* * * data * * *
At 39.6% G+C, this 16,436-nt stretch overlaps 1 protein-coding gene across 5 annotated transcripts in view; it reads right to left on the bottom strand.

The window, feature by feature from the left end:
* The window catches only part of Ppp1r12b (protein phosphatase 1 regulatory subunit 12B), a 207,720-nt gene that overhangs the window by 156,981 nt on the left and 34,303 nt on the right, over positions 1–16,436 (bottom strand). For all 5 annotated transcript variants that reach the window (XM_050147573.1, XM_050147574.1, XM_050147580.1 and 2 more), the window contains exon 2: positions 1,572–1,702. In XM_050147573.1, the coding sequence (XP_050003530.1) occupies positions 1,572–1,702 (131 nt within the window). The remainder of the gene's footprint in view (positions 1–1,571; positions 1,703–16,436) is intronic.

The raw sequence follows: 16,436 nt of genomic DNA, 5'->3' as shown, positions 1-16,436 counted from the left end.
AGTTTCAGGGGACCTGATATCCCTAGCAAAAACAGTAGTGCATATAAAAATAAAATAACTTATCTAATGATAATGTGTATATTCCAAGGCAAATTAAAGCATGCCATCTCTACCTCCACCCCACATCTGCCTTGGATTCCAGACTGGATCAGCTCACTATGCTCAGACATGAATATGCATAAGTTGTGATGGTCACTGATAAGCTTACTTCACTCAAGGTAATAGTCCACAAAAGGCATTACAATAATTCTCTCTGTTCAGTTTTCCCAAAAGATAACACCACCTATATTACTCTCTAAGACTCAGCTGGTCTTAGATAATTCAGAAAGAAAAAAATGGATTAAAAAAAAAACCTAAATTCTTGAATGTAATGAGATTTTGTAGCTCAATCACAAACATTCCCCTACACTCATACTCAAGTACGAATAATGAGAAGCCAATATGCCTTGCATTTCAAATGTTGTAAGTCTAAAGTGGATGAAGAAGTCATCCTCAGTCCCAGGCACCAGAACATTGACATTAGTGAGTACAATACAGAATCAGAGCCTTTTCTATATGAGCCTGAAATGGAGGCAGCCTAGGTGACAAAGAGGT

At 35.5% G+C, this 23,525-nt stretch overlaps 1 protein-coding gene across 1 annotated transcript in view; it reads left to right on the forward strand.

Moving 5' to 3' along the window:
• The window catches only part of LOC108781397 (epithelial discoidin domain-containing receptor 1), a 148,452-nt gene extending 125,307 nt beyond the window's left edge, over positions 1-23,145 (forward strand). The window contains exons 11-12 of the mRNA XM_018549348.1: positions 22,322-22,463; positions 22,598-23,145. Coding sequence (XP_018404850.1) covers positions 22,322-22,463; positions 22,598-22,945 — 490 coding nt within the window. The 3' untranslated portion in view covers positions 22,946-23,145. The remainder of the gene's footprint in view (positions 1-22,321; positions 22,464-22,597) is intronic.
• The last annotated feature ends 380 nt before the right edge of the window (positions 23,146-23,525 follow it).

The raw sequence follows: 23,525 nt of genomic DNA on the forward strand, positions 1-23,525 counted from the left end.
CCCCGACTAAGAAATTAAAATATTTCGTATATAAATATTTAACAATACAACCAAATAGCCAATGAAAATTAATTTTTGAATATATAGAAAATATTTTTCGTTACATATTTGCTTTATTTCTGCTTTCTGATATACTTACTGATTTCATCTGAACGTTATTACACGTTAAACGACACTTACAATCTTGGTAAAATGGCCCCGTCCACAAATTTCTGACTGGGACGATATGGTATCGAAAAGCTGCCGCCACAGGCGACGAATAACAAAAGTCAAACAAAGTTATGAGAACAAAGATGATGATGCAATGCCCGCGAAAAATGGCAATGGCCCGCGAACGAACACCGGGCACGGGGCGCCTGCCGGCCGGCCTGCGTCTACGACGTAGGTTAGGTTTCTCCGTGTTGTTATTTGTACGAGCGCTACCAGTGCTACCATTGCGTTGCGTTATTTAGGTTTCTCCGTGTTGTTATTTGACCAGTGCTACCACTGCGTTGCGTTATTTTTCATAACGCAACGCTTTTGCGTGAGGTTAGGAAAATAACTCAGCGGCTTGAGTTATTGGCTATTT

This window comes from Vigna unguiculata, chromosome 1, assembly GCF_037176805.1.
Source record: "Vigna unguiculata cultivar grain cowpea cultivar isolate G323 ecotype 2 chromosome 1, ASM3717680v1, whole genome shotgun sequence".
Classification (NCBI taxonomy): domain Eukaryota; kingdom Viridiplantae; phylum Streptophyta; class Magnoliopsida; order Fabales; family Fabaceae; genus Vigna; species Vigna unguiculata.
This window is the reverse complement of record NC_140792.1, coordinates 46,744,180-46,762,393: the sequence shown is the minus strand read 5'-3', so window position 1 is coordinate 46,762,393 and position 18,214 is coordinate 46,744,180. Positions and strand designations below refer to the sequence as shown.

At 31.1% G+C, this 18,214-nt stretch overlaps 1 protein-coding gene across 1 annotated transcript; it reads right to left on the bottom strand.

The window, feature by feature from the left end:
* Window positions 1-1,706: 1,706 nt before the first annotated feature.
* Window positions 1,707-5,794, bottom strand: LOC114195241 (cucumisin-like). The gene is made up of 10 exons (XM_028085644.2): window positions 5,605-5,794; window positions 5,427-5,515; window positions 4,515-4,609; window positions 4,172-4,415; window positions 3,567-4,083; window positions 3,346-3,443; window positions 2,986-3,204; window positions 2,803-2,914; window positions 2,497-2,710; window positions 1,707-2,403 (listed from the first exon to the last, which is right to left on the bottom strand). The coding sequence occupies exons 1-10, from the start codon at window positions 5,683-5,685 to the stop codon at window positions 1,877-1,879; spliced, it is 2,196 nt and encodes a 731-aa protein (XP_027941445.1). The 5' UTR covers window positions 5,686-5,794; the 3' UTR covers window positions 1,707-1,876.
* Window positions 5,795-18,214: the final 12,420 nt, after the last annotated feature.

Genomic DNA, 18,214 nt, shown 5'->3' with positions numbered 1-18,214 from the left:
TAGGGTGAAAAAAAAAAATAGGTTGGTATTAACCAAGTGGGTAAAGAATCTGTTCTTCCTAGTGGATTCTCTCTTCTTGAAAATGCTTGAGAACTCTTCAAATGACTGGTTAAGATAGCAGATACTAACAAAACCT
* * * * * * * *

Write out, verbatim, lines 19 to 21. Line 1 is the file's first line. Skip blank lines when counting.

* Window positions 1,707-5,794, bottom strand: LOC114195241 (cucumisin-like). The gene is made up of 10 exons (XM_028085644.2): window positions 5,605-5,794; window positions 5,427-5,515; window positions 4,515-4,609; window positions 4,172-4,415; window positions 3,567-4,083; window positions 3,346-3,443; window positions 2,986-3,204; window positions 2,803-2,914; window positions 2,497-2,710; window positions 1,707-2,403 (listed from the first exon to the last, which is right to left on the bottom strand). The coding sequence occupies exons 1-10, from the start codon at window positions 5,683-5,685 to the stop codon at window positions 1,877-1,879; spliced, it is 2,196 nt and encodes a 731-aa protein (XP_027941445.1). The 5' UTR covers window positions 5,686-5,794; the 3' UTR covers window positions 1,707-1,876.
* Window positions 5,795-18,214: the final 12,420 nt, after the last annotated feature.

Genomic DNA, 18,214 nt, shown 5'->3' with positions numbered 1-18,214 from the left: